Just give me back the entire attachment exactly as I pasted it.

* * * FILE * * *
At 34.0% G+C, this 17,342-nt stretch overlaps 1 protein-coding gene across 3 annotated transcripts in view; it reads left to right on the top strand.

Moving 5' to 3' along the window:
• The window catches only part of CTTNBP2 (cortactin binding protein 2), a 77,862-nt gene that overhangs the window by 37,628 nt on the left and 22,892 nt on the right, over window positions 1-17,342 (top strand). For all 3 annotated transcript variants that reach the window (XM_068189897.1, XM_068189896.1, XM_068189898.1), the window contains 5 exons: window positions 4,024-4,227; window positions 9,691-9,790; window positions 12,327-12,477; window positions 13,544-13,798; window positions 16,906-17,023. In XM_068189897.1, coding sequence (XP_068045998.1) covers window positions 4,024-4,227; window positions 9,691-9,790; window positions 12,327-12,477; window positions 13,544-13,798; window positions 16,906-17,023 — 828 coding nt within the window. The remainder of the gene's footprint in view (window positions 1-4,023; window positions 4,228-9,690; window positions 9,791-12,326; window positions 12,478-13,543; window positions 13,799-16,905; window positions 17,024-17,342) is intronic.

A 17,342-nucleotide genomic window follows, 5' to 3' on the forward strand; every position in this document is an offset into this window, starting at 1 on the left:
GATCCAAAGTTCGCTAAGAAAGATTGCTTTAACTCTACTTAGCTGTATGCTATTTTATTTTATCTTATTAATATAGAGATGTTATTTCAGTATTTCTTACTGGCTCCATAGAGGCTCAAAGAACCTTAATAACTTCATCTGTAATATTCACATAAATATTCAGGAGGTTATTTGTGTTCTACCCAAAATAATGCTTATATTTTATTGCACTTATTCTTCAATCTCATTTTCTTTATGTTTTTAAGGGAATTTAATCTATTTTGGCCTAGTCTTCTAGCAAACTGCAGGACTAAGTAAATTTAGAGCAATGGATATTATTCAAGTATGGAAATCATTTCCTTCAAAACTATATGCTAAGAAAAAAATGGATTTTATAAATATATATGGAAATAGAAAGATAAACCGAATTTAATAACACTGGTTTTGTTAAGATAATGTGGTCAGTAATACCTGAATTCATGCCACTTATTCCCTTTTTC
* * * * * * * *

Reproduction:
At 34.0% G+C, this 17,342-nt stretch overlaps 1 protein-coding gene across 3 annotated transcripts in view; it reads left to right on the top strand.

Moving 5' to 3' along the window:
• The window catches only part of CTTNBP2 (cortactin binding protein 2), a 77,862-nt gene that overhangs the window by 37,628 nt on the left and 22,892 nt on the right, over window positions 1-17,342 (top strand). For all 3 annotated transcript variants that reach the window (XM_068189897.1, XM_068189896.1, XM_068189898.1), the window contains 5 exons: window positions 4,024-4,227; window positions 9,691-9,790; window positions 12,327-12,477; window positions 13,544-13,798; window positions 16,906-17,023. In XM_068189897.1, coding sequence (XP_068045998.1) covers window positions 4,024-4,227; window positions 9,691-9,790; window positions 12,327-12,477; window positions 13,544-13,798; window positions 16,906-17,023 — 828 coding nt within the window. The remainder of the gene's footprint in view (window positions 1-4,023; window positions 4,228-9,690; window positions 9,791-12,326; window positions 12,478-13,543; window positions 13,799-16,905; window positions 17,024-17,342) is intronic.

A 17,342-nucleotide genomic window follows, 5' to 3' on the forward strand; every position in this document is an offset into this window, starting at 1 on the left:
GATCCAAAGTTCGCTAAGAAAGATTGCTTTAACTCTACTTAGCTGTATGCTATTTTATTTTATCTTATTAATATAGAGATGTTATTTCAGTATTTCTTACTGGCTCCATAGAGGCTCAAAGAACCTTAATAACTTCATCTGTAATATTCACATAAATATTCAGGAGGTTATTTGTGTTCTACCCAAAATAATGCTTATATTTTATTGCACTTATTCTTCAATCTCATTTTCTTTATGTTTTTAAGGGAATTTAATCTATTTTGGCCTAGTCTTCTAGCAAACTGCAGGACTAAGTAAATTTAGAGCAATGGATATTATTCAAGTATGGAAATCATTTCCTTCAAAACTATATGCTAAGAAAAAAATGGATTTTATAAATATATATGGAAATAGAAAGATAAACCGAATTTAATAACACTGGTTTTGTTAAGATAATGTGGTCAGTAATACCTGAATTCATGCCACTTATTCCCTTTTTC